Movie Review: InceptionPublished by Clay Cane on Friday, July 16, 2010 at 12:00 am.
Summary: Leonardo DiCaprio (“I trust you Jack!” Sorry, I couldn’t resist) and company are “dream sharers,” invading the dreams of high-powered execs to snatch their secrets. The dream sharers make their victims think the dream is real through an architectural process. There are complex rules when sharing a dream and of course all of the rules are broken, resulting in an imaginative action-thriller drama.
Review: Pull out your pen, paper or iPad so you can take notes because Inception is a doozy! This is no fun, summer popcorn flick. Chris Nolan, who directed The Dark Knight and the classic Memento, took a decade to write the screenplay and wants you to think like it’s a do-or-die geometry test. Imagine A Nightmare on Elm Street 3: Dream Warriors mixed with Eternal Sunshine of the Spotless Mind, toss in some implausible word problems, a heap of A-plus special effects and you have Inception. Granted, it’s the type of cinematic experience where you don’t know what will happen next, but that is partly because you didn’t understand what happened before.
Inception isn’t a bad film; it’s just incomprehensible due to a weighty script rather than because it’s too “deep.” The majority of the film takes place in dreams and as each scene goes by you’re in another dream and another dream and another dream — there are so many dreams within dreams, I thought I might’ve been dreaming. Films about dreams are always challenging, considering most dreams aren’t linear and the creators can go as far as they want, which is clearly what Chris Nolan did. There are subconscious killers, upside-down skylines, Daddy issues, freight trains, corporate drama, military-trained dream protectors and some excellent fighting scenes. Inception needs to be simplified.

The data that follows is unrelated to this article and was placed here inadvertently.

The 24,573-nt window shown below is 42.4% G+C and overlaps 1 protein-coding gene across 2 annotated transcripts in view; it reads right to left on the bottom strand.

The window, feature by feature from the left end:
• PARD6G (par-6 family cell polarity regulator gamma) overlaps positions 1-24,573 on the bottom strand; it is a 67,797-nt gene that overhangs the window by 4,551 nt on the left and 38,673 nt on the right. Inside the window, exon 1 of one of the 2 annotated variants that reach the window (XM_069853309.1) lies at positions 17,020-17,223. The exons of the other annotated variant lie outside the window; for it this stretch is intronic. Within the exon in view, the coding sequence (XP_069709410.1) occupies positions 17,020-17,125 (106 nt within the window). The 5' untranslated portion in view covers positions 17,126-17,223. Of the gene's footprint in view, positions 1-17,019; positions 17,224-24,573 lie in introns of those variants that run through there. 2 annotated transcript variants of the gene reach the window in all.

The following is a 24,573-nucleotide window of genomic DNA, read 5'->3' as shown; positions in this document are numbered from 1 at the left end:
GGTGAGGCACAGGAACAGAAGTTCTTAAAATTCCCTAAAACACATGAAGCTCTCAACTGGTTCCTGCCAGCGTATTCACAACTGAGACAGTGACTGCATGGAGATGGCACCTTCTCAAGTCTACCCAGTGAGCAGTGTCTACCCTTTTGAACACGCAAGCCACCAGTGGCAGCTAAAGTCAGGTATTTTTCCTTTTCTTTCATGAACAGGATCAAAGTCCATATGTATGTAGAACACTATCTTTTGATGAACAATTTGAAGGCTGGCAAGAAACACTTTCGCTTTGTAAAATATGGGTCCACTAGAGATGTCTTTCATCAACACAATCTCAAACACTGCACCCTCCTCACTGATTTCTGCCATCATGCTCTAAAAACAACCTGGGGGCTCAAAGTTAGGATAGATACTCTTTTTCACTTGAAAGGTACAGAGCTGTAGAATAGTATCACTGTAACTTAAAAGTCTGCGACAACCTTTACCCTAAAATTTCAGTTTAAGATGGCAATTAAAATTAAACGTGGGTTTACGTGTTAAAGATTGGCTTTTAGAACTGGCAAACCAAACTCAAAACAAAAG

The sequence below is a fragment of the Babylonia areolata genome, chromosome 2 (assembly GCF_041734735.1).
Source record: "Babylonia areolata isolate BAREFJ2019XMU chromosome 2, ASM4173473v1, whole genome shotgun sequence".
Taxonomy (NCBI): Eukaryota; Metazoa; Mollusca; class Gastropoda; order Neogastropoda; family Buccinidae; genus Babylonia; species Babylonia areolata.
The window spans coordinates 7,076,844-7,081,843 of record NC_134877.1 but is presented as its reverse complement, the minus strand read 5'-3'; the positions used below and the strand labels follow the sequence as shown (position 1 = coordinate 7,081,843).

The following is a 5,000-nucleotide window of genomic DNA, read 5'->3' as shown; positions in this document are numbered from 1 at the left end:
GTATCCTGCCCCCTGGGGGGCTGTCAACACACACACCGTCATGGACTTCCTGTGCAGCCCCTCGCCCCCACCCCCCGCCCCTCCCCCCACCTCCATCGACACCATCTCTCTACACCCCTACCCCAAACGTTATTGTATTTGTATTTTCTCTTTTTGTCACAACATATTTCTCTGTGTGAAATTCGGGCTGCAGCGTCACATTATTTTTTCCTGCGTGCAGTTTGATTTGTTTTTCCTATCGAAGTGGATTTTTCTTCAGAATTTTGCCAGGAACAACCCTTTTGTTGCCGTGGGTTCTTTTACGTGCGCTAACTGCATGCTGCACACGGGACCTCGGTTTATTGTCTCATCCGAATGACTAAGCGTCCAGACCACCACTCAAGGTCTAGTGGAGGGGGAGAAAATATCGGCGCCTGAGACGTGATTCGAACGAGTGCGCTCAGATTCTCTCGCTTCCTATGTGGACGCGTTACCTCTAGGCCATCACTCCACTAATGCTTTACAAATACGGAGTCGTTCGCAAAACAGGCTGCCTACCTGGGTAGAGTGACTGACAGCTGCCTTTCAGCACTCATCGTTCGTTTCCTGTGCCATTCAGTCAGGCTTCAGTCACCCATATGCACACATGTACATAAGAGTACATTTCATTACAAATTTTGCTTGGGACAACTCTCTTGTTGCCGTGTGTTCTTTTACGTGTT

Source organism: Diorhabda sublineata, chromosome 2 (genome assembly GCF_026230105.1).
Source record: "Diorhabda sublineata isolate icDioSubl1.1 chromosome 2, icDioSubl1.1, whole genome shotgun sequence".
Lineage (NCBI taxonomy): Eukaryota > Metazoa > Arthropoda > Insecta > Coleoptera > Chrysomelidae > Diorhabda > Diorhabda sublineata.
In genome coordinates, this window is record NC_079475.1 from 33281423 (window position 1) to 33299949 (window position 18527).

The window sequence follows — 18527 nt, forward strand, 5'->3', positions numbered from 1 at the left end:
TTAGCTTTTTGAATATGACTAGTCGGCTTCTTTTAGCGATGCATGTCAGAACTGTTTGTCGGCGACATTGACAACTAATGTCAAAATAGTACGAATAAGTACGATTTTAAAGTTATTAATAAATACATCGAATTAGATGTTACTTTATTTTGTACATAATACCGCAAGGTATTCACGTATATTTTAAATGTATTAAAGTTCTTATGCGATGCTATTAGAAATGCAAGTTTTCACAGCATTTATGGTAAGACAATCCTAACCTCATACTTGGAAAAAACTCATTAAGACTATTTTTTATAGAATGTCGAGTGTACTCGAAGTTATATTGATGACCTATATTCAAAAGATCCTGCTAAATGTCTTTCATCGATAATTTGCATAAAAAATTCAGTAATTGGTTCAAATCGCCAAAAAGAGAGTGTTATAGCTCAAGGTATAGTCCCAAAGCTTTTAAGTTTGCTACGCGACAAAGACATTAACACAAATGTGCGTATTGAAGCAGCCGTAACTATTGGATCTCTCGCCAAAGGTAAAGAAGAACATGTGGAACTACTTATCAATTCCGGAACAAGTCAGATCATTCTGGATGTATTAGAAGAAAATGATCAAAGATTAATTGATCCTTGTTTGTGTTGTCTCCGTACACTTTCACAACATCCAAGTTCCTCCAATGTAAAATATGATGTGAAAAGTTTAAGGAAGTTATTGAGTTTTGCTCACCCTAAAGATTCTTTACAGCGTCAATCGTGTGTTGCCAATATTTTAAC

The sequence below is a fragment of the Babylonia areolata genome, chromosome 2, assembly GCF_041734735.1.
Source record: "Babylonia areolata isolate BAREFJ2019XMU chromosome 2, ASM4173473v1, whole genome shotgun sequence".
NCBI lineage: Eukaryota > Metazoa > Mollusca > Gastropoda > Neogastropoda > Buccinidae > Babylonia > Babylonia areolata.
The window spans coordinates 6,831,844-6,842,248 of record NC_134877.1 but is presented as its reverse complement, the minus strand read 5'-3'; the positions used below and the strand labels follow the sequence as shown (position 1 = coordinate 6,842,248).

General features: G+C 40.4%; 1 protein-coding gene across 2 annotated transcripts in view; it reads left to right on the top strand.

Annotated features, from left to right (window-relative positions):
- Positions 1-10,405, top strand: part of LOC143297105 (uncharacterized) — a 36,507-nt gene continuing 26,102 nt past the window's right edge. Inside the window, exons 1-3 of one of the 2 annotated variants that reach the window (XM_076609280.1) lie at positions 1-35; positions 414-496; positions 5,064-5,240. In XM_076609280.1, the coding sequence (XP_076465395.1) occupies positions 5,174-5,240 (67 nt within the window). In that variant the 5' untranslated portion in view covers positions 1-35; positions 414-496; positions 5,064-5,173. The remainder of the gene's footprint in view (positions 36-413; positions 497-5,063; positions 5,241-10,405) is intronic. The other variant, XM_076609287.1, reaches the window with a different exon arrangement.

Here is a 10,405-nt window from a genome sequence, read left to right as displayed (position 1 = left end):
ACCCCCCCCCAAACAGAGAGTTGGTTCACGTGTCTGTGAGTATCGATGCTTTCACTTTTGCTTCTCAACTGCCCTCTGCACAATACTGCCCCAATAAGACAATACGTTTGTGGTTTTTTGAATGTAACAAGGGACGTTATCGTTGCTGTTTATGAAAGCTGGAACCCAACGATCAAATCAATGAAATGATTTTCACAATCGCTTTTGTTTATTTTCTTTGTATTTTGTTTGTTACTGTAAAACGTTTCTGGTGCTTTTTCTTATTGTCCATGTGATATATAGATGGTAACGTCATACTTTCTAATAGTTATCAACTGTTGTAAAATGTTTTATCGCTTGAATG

Thankfully, Inception has some heart. Cobb, DiCaprio’s character, is mourning the death of his wife, who lost her life due to dream sharing. Cobb is racked with guilt and trying to capture all of their memories. Since his subconscious is obsessed with his deceased wife, she pops up at every chance possible to kill anyone in sight. Oh, and when you are in a dream within a dream of somebody else’s dream, it’s not enough to wake up; you need a “kick” to bounce you out. If you don’t get the kick, you could be in dream limbo for decades. But I digress… DiCaprio’s depiction of a grief-stricken, dream-obsessed man is powerful. He puts some soul into a stuffy and serious flick.
Visually, Inception is extraordinary, mainly because it isn’t packed with CGI but actual, real sets. Nolan put careful consideration into making the dream sequences as fantastical but realistic as possible. Inception is eye-popping, but the storyline is headache-inducing.
Inception isn’t a bad movie, but I could never sit through it again. It’s up to the viewer to decide whether or not they will ride it out with Prince Valium.
Inception is in theaters today.